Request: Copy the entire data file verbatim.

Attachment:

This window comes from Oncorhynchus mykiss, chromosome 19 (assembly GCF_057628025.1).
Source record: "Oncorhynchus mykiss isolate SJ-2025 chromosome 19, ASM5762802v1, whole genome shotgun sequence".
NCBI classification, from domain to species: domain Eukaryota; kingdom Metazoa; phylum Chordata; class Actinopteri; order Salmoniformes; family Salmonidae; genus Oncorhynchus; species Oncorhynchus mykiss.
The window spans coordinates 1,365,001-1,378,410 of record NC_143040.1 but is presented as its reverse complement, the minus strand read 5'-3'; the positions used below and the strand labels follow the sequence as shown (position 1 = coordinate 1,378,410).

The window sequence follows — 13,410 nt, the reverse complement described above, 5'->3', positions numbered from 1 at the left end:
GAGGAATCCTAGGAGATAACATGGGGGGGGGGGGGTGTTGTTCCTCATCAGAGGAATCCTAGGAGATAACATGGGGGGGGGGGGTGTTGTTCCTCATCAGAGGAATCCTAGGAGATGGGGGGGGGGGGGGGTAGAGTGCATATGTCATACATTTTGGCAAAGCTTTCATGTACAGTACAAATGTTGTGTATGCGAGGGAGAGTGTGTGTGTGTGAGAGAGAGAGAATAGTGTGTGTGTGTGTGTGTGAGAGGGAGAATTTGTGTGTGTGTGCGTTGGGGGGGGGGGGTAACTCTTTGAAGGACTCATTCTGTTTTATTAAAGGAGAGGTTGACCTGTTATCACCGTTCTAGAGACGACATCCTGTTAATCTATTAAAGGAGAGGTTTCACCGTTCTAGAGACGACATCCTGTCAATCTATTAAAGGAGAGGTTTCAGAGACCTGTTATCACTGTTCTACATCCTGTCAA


This window comes from Oncorhynchus mykiss, chromosome 19 (assembly GCF_057628025.1).
Source record: "Oncorhynchus mykiss isolate SJ-2025 chromosome 19, ASM5762802v1, whole genome shotgun sequence".
NCBI classification, from domain to species: domain Eukaryota; kingdom Metazoa; phylum Chordata; class Actinopteri; order Salmoniformes; family Salmonidae; genus Oncorhynchus; species Oncorhynchus mykiss.
The window spans coordinates 1,365,001-1,378,410 of record NC_143040.1 but is presented as its reverse complement, the minus strand read 5'-3'; the positions used below and the strand labels follow the sequence as shown (position 1 = coordinate 1,378,410).

The window sequence follows — 13,410 nt, the reverse complement described above, 5'->3', positions numbered from 1 at the left end:
GAGGAATCCTAGGAGATAACATGGGGGGGGGGGGGTGTTGTTCCTCATCAGAGGAATCCTAGGAGATAACATGGGGGGGGGGGGTGTTGTTCCTCATCAGAGGAATCCTAGGAGATGGGGGGGGGGGGGGGTAGAGTGCATATGTCATACATTTTGGCAAAGCTTTCATGTACAGTACAAATGTTGTGTATGCGAGGGAGAGTGTGTGTGTGTGAGAGAGAGAGAATAGTGTGTGTGTGTGTGTGTGAGAGGGAGAATTTGTGTGTGTGTGCGTTGGGGGGGGGGGGTAACTCTTTGAAGGACTCATTCTGTTTTATTAAAGGAGAGGTTGACCTGTTATCACCGTTCTAGAGACGACATCCTGTTAATCTATTAAAGGAGAGGTTTCACCGTTCTAGAGACGACATCCTGTCAATCTATTAAAGGAGAGGTTTCAGAGACCTGTTATCACTGTTCTACATCCTGTCAA